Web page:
Published: 05 October 1998
Analyst(s): Naqi A. Jaffery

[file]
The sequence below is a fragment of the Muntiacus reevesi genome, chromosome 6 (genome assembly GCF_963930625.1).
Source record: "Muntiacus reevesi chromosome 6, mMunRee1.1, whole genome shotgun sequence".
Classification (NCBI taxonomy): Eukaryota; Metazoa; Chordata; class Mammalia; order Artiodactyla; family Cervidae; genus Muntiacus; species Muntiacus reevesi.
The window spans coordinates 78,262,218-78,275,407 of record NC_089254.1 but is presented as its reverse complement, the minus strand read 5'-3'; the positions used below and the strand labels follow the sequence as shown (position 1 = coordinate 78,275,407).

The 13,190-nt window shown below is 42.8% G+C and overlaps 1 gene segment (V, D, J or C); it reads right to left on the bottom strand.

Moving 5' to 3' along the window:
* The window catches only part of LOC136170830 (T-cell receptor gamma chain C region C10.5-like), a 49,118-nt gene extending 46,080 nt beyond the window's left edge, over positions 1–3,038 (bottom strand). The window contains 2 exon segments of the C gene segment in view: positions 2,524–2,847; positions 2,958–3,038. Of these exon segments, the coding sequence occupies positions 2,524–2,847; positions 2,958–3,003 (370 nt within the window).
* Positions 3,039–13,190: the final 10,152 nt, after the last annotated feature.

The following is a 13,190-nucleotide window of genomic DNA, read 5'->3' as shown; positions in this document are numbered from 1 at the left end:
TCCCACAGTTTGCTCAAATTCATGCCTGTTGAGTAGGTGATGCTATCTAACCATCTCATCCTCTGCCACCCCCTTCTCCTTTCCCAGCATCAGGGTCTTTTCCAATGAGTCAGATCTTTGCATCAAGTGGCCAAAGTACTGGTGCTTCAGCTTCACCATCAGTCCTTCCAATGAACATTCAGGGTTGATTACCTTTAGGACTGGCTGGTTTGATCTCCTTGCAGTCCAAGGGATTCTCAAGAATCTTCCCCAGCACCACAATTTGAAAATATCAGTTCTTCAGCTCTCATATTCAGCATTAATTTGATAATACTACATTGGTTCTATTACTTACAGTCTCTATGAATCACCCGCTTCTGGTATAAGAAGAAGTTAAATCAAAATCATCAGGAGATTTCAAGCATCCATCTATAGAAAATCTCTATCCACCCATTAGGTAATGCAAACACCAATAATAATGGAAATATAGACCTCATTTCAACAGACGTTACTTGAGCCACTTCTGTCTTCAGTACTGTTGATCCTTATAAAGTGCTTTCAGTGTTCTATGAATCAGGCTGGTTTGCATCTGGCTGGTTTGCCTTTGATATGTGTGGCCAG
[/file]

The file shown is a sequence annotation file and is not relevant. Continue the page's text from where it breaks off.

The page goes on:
Nickel cadmium batteries, currently the most widely used rechargeables in wireless phones, are giving way to nickel-metal hydride batteries, which offer several advantages. Lithium ion, with its high-performance characteristics, is becoming the technology of choice for high-end wireless handsets. As Polymer Li-Ion becomes commercially available, it could unleash a range of wireless handset types that will benefit from its shape flexibility. Lithium-sulfur technology is being developed as a lighter and low-cost alternative for wireless handsets. Disposable zinc-air technology is emerging as a competitor to alkaline, and rechargeable zinc-air will likely be used in wireless handsets down the road. In the next few years, fuel-cell technology, which uses fuel as a power source, will compete with battery technology for use in wireless handsets.
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